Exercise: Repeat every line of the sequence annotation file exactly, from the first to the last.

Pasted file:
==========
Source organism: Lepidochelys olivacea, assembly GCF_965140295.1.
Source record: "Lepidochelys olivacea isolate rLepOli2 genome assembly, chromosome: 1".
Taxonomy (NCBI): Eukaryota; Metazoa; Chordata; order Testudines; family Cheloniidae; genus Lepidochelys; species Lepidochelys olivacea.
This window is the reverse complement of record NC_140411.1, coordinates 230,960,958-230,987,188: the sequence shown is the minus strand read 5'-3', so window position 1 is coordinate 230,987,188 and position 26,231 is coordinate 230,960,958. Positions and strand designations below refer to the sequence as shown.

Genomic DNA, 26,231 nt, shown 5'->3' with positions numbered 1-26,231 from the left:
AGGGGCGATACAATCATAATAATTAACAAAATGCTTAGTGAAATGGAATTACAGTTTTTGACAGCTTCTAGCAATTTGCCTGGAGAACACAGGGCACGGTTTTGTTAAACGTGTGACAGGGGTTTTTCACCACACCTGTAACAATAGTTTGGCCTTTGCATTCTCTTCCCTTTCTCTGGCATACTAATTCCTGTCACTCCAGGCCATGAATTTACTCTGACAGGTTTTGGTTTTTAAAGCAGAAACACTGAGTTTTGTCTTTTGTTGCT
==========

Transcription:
Source organism: Lepidochelys olivacea, assembly GCF_965140295.1.
Source record: "Lepidochelys olivacea isolate rLepOli2 genome assembly, chromosome: 1".
Taxonomy (NCBI): Eukaryota; Metazoa; Chordata; order Testudines; family Cheloniidae; genus Lepidochelys; species Lepidochelys olivacea.
This window is the reverse complement of record NC_140411.1, coordinates 230,960,958-230,987,188: the sequence shown is the minus strand read 5'-3', so window position 1 is coordinate 230,987,188 and position 26,231 is coordinate 230,960,958. Positions and strand designations below refer to the sequence as shown.

Genomic DNA, 26,231 nt, shown 5'->3' with positions numbered 1-26,231 from the left:
AGGGGCGATACAATCATAATAATTAACAAAATGCTTAGTGAAATGGAATTACAGTTTTTGACAGCTTCTAGCAATTTGCCTGGAGAACACAGGGCACGGTTTTGTTAAACGTGTGACAGGGGTTTTTCACCACACCTGTAACAATAGTTTGGCCTTTGCATTCTCTTCCCTTTCTCTGGCATACTAATTCCTGTCACTCCAGGCCATGAATTTACTCTGACAGGTTTTGGTTTTTAAAGCAGAAACACTGAGTTTTGTCTTTTGTTGCT